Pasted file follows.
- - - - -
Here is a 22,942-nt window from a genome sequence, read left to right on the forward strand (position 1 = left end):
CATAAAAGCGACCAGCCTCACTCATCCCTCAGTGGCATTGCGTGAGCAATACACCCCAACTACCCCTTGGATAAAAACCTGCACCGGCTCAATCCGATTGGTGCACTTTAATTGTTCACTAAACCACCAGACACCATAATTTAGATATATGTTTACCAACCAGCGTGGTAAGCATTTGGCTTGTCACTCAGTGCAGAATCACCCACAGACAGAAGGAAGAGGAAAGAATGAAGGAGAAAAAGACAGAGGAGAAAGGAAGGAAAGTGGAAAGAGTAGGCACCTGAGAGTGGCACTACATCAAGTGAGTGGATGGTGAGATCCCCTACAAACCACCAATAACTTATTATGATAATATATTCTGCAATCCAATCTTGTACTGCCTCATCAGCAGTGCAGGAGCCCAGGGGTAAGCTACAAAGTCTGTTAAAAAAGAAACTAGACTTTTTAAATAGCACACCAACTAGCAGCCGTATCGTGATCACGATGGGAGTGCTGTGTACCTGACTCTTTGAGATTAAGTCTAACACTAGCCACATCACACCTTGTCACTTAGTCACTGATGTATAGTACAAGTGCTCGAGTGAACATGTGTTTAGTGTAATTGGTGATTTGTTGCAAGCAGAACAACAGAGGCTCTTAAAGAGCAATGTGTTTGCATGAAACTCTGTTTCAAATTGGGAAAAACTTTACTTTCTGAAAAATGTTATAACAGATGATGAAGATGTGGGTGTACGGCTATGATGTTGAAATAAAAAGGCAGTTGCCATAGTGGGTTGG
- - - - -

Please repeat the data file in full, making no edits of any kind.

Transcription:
Here is a 22,942-nt window from a genome sequence, read left to right on the forward strand (position 1 = left end):
CATAAAAGCGACCAGCCTCACTCATCCCTCAGTGGCATTGCGTGAGCAATACACCCCAACTACCCCTTGGATAAAAACCTGCACCGGCTCAATCCGATTGGTGCACTTTAATTGTTCACTAAACCACCAGACACCATAATTTAGATATATGTTTACCAACCAGCGTGGTAAGCATTTGGCTTGTCACTCAGTGCAGAATCACCCACAGACAGAAGGAAGAGGAAAGAATGAAGGAGAAAAAGACAGAGGAGAAAGGAAGGAAAGTGGAAAGAGTAGGCACCTGAGAGTGGCACTACATCAAGTGAGTGGATGGTGAGATCCCCTACAAACCACCAATAACTTATTATGATAATATATTCTGCAATCCAATCTTGTACTGCCTCATCAGCAGTGCAGGAGCCCAGGGGTAAGCTACAAAGTCTGTTAAAAAAGAAACTAGACTTTTTAAATAGCACACCAACTAGCAGCCGTATCGTGATCACGATGGGAGTGCTGTGTACCTGACTCTTTGAGATTAAGTCTAACACTAGCCACATCACACCTTGTCACTTAGTCACTGATGTATAGTACAAGTGCTCGAGTGAACATGTGTTTAGTGTAATTGGTGATTTGTTGCAAGCAGAACAACAGAGGCTCTTAAAGAGCAATGTGTTTGCATGAAACTCTGTTTCAAATTGGGAAAAACTTTACTTTCTGAAAAATGTTATAACAGATGATGAAGATGTGGGTGTACGGCTATGATGTTGAAATAAAAAGGCAGTTGCCATAGTGGGTTGG